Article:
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Parrot Bebop drone review: ambitious, unique, but dangerously inconsistent
In an ideal world your smartphone becomes a Swiss Army knife, handling dozens of different tasks that used to require specialized hardware. It can be your camcorder, your heart rate monitor, and in the case of Parrot’s Bebop drone, a flight controller.

This mass market approach has helped the French company achieve phenomenal sales growth over the last few years. Its first line of drones, the A.R., were simple enough that a beginner like Martha Stewart could head down to the beach and be flying with just her iPad in minutes.

With its newest unit, the Bebop, Parrot is playing catch-up, trying to best the combination of price, performance, and ease of use that made the DJI Phantom the world’s most popular drone. The sales pitch is that Parrot’s drone has evolved from a toy into a tool, a full-fledged high-definition camera in the sky with a price point of $499, half of the $999 you would spend on the latest Phantom or the Solo from 3D Robotics, which doesn’t even come with a camera. Hell, you don’t even need to learn how a remote control works, just use your mobile device.

The consumer drone market is exploding, and plenty of people are still touching these devices for the first time. That is Parrot’s opportunity. And when the Bebop is working well, it delivers good aerial footage at a price far below its competitors. But in our testing not everything worked perfectly, and there were points where the Parrot was dangerously unreliable.

The challenge for drone companies these days is to simultaneously satisfy a consumer who has never flown before and a professional looking to get great aerial footage. In straddling that divide, Parrot has made a drone with lots of interesting attributes which are unfortunately overshadowed by inconsistency.

 parrot bebop full body
Let’s start with the good stuff. The Bebop is sleek and colorful. It’s extremely light and small enough to be quite portable. And even in moderate winds, it holds its position well. You can take off and land with the press of a button. It has a downward-facing camera that helps it stabilize when it’s close to the ground. And the "return to home" function works well, usually bringing the drone back to within a foot or two of where it launched.

The Bebop takes a really unique approach to its camera. Instead of attaching a unit outside and underneath the drone, the Bebop’s camera is positioned in the nose and housed in the body of the drone itself. It also uses a fisheye lens, giving you a wide, 180-degree field of view. Instead of rotating the camera on a physical swivel, you simply swipe left and right within that larger image to choose your frame and focus. Occasionally, if you panned too far, the rotors would appear in your shot, but it wasn’t a major problem.

 parrot bebop camera
I liked this feature a lot. Piloting a drone and controlling a camera at the same time is tricky work, and I found this system, where I could simply swipe the image on my screen to perfect my framing, was easier than trying to fly and frame with other drones, like DJI’s Inspire One. I just had to lift up my right thumb and flick, never really taking myself out of position to steer.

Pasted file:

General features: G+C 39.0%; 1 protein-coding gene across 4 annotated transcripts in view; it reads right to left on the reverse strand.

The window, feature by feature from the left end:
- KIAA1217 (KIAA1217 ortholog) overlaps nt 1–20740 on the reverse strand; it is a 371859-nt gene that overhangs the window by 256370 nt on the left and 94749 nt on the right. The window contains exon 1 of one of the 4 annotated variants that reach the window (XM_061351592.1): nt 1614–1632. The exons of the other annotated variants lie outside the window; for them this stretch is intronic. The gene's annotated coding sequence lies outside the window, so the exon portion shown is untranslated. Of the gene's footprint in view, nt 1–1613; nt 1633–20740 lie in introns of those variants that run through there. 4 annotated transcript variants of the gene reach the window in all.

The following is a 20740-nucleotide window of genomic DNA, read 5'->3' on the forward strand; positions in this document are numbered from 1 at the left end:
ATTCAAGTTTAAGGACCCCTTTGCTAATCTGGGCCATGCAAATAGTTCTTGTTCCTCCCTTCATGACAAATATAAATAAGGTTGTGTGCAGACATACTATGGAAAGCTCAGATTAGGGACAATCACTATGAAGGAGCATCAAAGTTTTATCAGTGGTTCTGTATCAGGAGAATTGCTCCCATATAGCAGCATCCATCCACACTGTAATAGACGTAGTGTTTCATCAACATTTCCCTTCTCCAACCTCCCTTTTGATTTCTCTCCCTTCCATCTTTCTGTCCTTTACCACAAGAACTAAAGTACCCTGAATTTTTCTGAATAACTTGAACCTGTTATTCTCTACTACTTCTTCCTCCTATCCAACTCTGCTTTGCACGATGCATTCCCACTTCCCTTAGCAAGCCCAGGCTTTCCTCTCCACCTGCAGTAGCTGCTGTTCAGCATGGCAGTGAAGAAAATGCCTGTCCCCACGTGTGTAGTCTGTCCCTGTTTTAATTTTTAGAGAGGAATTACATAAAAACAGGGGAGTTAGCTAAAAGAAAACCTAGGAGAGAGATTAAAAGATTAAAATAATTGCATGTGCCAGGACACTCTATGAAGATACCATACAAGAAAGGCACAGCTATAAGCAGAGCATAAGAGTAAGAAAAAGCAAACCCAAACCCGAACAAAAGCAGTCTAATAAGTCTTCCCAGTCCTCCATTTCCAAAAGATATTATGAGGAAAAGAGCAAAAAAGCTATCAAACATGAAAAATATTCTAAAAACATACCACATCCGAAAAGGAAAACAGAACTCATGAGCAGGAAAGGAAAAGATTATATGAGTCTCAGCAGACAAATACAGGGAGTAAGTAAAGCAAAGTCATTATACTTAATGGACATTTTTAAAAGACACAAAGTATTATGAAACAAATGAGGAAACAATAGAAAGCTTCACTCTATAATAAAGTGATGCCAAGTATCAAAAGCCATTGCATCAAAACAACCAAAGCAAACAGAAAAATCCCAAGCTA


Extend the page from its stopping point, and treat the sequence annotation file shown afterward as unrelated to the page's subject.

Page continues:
The Bebop also includes Parrot’s first attempt at a more traditional flight controller, which it has dubbed the Skycontroller. It gave me more fine-grained control while flying, but was really large and heavy when compared to the RC controller that comes standard with most consumer drones. While the Bebop is great on the go, with the Skycontroller the overall package is bulkier than the competition. It also bumps the overall price up to $899, dangerously close to the new Phantom 3.

Crashes are a natural part of any adventurous droning, and the Bebop's body and rotors proved durable. The foam rotor guards that come with the unit were helpful when navigating in close corners, allowing you to bounce off walls or the sides of trees. When, by accident, I pressed the emergency shut-off button instead of the return home button, it fell 20 feet out of the sky onto concrete, but had no problem flying once I powered it back on.

 parrot skycontroller
The footage from the Bebop is interesting. In outdoor light it can capture some very attractive aerial shots, although the focus is a bit soft. Luckily what you’re after here is mostly going to be wide landscapes, where fine detail is less important. And the image is rarely shaky, even when the actual drone is. That’s because, in addition to some internal shocks that dampen motion, it’s using digital image stabilization.

The downside of using software instead of hardware for framing your video is that some of the footage feels unnaturally smooth. While using the software to pan around within the camera’s field of view was a feature I enjoyed using, it would produce a herky jerky swivel in the video.

Bebop by Parrot on Sketchfab

You can use the Wi-Fi network from the Bebop that pairs with your phone to transfer files. It’s not fast, but it works and offers you the ability to sync and save while you’re out in the field. The downside to this approach is that you can’t simply swap in a new SD card, as the memory is internal to the drone. You can delete files after they have been transferred, but you’re going to need a few gigabytes of space on your device after a full 20 minutes of video capture.

The decision to use Wi-Fi and a mobile app as the core technology instead of a dedicated controller leads to some serious problems. There are some major trade-offs Parrot is making by building a drone that can be piloted with your smartphone or tablet.